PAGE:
The topic Alcohol Withdrawal Delirium you are seeking is a synonym, or alternative name, or is closely related to the medical condition Delirium Tremens . Clinical definition of alcoholism.
Delirium Tremens (DTs) is potentially an emergency medical condition. The condition mainly occurs when heavy alcohol consumption over a long period of time is suddenly stopped
Individuals with a history of alcohol consumption for prolonged periods (over 10 years) have a high risk for DTs. This condition is also referred to as Alcohol Withdrawal Delirium
The signs and symptoms of Delirium Tremens may be indicative of both the physical and mental health of the affected individual. The signs and symptoms include body tremors, loss of appetite, palpitations, disorientation, anxiety, and depression
The complications of Delirium Tremens may include seizures, mental or physical self-injury, DTs can even result in death
Delirium Tremens is treated with medication and by maintaining homeostatic body levels (restoring body equilibrium). The prognosis may be guarded or unpredictable despite appropriate treatment, since Delirium Tremens can be a life-threatening condition
Definition of alcoholic proof
Delirium Tremens can be prevented by altogether eliminating alcohol consumption and having suitable counseling and therapy sessions, including group therapy
Please find comprehensive information on Delirium Tremens regarding definition, distribution, risk factors, causes, signs &, symptoms, diagnosis, complications, treatment, prevention, prognosis, and additional useful information HERE .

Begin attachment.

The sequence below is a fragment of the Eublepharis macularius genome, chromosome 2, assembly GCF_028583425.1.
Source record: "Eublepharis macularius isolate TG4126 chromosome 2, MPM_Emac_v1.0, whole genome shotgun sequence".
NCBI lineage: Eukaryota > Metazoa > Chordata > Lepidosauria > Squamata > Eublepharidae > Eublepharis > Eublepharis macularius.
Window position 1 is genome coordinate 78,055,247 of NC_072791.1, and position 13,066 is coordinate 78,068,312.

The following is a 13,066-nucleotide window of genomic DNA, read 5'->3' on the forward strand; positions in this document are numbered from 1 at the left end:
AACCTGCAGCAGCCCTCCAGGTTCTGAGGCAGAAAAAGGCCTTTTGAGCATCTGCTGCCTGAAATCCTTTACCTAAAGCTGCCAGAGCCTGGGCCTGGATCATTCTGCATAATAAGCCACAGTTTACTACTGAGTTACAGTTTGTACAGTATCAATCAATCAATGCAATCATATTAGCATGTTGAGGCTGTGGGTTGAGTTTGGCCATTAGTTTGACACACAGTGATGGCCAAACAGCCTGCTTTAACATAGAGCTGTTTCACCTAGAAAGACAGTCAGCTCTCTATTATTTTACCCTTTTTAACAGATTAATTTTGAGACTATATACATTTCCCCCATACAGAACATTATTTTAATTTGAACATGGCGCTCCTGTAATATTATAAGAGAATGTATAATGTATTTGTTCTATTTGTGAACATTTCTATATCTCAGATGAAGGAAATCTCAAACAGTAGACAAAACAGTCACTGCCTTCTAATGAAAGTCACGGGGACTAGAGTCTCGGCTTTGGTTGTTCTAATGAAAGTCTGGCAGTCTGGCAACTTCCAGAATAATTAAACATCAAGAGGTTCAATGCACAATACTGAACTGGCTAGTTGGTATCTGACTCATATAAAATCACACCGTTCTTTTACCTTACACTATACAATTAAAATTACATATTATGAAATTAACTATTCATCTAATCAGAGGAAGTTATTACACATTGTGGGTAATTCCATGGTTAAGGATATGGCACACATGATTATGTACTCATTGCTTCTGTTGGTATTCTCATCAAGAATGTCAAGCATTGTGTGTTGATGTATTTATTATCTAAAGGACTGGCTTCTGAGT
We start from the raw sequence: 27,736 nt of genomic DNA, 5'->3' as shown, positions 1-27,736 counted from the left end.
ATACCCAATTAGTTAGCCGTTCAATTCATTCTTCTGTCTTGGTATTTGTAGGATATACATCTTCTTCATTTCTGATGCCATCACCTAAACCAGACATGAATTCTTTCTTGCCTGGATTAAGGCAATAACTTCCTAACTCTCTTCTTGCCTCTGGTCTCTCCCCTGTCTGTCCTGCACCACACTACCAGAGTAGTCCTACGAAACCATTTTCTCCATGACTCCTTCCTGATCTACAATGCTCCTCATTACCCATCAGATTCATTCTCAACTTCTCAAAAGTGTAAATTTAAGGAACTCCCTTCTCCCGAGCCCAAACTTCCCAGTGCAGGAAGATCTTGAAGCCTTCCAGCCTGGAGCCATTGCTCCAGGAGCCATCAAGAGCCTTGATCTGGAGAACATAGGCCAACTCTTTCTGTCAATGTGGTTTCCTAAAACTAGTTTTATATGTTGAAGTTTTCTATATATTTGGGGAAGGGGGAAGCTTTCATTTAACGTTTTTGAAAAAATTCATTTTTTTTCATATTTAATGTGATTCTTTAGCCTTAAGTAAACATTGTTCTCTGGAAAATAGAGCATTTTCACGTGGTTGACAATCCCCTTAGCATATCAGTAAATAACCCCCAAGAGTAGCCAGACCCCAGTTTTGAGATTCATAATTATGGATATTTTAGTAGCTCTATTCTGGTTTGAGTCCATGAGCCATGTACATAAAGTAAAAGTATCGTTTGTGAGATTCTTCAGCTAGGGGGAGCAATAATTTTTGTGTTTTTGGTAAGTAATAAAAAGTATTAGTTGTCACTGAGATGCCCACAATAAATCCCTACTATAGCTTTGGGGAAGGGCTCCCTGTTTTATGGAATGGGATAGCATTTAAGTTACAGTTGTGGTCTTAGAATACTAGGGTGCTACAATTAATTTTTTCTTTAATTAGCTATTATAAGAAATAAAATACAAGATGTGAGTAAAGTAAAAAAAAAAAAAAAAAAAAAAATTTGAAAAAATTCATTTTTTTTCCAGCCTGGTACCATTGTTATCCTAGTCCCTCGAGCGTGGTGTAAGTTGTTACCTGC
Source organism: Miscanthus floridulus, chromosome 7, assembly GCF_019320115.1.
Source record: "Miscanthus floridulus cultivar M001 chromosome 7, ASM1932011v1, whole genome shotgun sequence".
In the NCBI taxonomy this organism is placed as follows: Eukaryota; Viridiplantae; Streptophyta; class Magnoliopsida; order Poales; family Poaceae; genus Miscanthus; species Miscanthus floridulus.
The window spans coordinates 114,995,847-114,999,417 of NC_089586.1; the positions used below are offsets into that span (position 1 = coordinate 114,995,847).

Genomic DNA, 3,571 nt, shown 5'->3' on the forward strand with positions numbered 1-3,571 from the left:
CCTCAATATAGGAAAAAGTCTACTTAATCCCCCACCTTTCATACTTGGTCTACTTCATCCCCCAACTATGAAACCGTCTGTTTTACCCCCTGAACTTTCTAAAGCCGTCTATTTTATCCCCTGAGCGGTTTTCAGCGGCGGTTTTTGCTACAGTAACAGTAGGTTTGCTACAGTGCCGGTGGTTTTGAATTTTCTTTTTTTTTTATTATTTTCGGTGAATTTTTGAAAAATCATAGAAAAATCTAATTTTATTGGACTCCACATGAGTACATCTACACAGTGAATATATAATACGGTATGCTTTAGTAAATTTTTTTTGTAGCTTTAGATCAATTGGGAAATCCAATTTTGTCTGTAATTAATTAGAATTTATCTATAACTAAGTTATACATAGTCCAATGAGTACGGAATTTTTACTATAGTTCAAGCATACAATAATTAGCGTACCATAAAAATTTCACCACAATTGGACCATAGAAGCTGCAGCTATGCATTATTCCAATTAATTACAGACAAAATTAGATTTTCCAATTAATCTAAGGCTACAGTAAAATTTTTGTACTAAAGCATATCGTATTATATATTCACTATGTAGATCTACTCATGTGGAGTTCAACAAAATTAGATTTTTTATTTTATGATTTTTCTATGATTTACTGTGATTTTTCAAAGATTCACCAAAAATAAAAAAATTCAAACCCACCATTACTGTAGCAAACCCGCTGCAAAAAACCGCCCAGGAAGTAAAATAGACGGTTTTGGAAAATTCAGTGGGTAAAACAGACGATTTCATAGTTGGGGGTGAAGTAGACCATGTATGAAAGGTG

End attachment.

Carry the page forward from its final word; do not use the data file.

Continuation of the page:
What are some Useful Resources for Additional Information on Alcohol Withdrawal Delirium?
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References and Information Sources used for Alcohol Withdrawal Delirium:
Longo, D. L., &, Schuckit, M. A. (2014). Recognition and Management of Withdrawal Delirium (Delirium Tremens). New England Journal of Medicine N Engl J Med, 371(22), 2109-2113. (accessed on 7/18/2017)
Martin, L. J., Zieve, D., &, Ogilvie, I. (n.d.). Delirium tremens: MedlinePlus Medical Encyclopedia. Retrieved April 19, 2016, from https://www.nlm.nih.gov/medlineplus/ency/article/000766.htm (accessed on 7/18/2017)
Stern, T. A., Gross, A. F., Stern, T. W., Nejad, S. H., &, Maldonado, J. R. (2010). Current Approaches to the Recognition and Treatment of Alcohol Withdrawal and Delirium Tremens: “Old Wine in New Bottles” or “New Wine in Old Bottles”. Prim. Care Companion J. Clin. Psychiatry The Primary Care Companion to The Journal of Clinical Psychiatry. (accessed on 7/18/2017)
Helpful Peer-Reviewed Medical Articles for Alcohol Withdrawal Delirium:
Mayo-Smith, M. F., Beecher, L. H., Fischer, T. L., Gorelick, D. A., Guillaume, J. L., Hill, A.,... &, Melbourne, J. (2004). Management of alcohol withdrawal delirium: an evidence-based practice guideline. Archives of internal medicine, 164(13), 1405-1412.
Mirafzali, S. (2005). Alcohol withdrawal delirium. Archives of internal medicine, 165(5), 586-586.
Rovasalo, A., Tohmo, H., Aantaa, R., Kettunen, E., &, Palojoki, R. (2006). Dexmedetomidine as an adjuvant in the treatment of alcohol withdrawal delirium: a case report. General hospital psychiatry, 28(4), 362-363.
Palmstierna, T. (2001). A model for predicting alcohol withdrawal delirium. Psychiatric Services, 52(6), 820-823.
Definition of alcoholic enabler
Wetterling, T., Kanitz, R. D., Veltrup, C., &, Driessen, M. (1994). Clinical predictors of alcohol withdrawal delirium. Alcoholism: clinical and experimental research, 18(5), 1100-1102.
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First uploaded: July 18, 2017
Last updated: July 18, 2017